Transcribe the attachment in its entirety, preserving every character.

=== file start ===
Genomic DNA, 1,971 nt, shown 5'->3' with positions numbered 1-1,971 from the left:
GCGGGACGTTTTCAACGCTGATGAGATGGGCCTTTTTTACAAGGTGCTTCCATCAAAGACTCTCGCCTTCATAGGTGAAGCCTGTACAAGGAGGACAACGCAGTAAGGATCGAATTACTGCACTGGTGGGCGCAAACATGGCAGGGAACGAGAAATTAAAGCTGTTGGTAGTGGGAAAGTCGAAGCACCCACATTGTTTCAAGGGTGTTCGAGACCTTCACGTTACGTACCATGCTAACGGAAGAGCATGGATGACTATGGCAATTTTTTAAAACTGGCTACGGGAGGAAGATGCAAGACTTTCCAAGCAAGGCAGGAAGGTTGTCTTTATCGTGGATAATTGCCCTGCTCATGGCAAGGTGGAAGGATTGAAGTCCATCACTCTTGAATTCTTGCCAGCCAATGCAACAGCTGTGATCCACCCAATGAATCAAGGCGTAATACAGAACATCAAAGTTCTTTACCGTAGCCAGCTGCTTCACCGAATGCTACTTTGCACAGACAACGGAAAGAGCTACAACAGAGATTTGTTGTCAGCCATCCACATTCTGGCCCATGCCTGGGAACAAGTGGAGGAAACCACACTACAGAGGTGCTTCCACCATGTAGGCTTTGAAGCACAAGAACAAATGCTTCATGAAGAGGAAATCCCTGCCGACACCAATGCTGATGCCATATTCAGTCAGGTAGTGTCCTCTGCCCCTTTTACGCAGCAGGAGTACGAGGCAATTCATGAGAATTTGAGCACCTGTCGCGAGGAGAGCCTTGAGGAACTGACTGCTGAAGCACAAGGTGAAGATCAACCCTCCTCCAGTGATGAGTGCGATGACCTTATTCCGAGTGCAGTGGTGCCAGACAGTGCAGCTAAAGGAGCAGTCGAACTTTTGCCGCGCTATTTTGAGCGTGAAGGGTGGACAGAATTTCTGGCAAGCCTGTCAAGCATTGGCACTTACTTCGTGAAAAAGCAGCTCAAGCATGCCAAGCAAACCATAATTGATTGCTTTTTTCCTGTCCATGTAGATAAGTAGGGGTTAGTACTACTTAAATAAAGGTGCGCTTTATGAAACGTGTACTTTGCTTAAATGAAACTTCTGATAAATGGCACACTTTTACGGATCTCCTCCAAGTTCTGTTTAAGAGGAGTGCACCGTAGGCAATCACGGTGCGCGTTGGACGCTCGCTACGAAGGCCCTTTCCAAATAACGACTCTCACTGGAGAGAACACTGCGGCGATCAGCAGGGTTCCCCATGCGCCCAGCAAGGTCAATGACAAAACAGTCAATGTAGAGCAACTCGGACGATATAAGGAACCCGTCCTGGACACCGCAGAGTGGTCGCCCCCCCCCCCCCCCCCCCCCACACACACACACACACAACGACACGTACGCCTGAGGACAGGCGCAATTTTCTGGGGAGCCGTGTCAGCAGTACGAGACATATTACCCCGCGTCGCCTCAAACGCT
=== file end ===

Genomic DNA, 1,971 nt, shown 5'->3' with positions numbered 1-1,971 from the left:
GCGGGACGTTTTCAACGCTGATGAGATGGGCCTTTTTTACAAGGTGCTTCCATCAAAGACTCTCGCCTTCATAGGTGAAGCCTGTACAAGGAGGACAACGCAGTAAGGATCGAATTACTGCACTGGTGGGCGCAAACATGGCAGGGAACGAGAAATTAAAGCTGTTGGTAGTGGGAAAGTCGAAGCACCCACATTGTTTCAAGGGTGTTCGAGACCTTCACGTTACGTACCATGCTAACGGAAGAGCATGGATGACTATGGCAATTTTTTAAAACTGGCTACGGGAGGAAGATGCAAGACTTTCCAAGCAAGGCAGGAAGGTTGTCTTTATCGTGGATAATTGCCCTGCTCATGGCAAGGTGGAAGGATTGAAGTCCATCACTCTTGAATTCTTGCCAGCCAATGCAACAGCTGTGATCCACCCAATGAATCAAGGCGTAATACAGAACATCAAAGTTCTTTACCGTAGCCAGCTGCTTCACCGAATGCTACTTTGCACAGACAACGGAAAGAGCTACAACAGAGATTTGTTGTCAGCCATCCACATTCTGGCCCATGCCTGGGAACAAGTGGAGGAAACCACACTACAGAGGTGCTTCCACCATGTAGGCTTTGAAGCACAAGAACAAATGCTTCATGAAGAGGAAATCCCTGCCGACACCAATGCTGATGCCATATTCAGTCAGGTAGTGTCCTCTGCCCCTTTTACGCAGCAGGAGTACGAGGCAATTCATGAGAATTTGAGCACCTGTCGCGAGGAGAGCCTTGAGGAACTGACTGCTGAAGCACAAGGTGAAGATCAACCCTCCTCCAGTGATGAGTGCGATGACCTTATTCCGAGTGCAGTGGTGCCAGACAGTGCAGCTAAAGGAGCAGTCGAACTTTTGCCGCGCTATTTTGAGCGTGAAGGGTGGACAGAATTTCTGGCAAGCCTGTCAAGCATTGGCACTTACTTCGTGAAAAAGCAGCTCAAGCATGCCAAGCAAACCATAATTGATTGCTTTTTTCCTGTCCATGTAGATAAGTAGGGGTTAGTACTACTTAAATAAAGGTGCGCTTTATGAAACGTGTACTTTGCTTAAATGAAACTTCTGATAAATGGCACACTTTTACGGATCTCCTCCAAGTTCTGTTTAAGAGGAGTGCACCGTAGGCAATCACGGTGCGCGTTGGACGCTCGCTACGAAGGCCCTTTCCAAATAACGACTCTCACTGGAGAGAACACTGCGGCGATCAGCAGGGTTCCCCATGCGCCCAGCAAGGTCAATGACAAAACAGTCAATGTAGAGCAACTCGGACGATATAAGGAACCCGTCCTGGACACCGCAGAGTGGTCGCCCCCCCCCCCCCCCCCCCCCACACACACACACACACAACGACACGTACGCCTGAGGACAGGCGCAATTTTCTGGGGAGCCGTGTCAGCAGTACGAGACATATTACCCCGCGTCGCCTCAAACGCT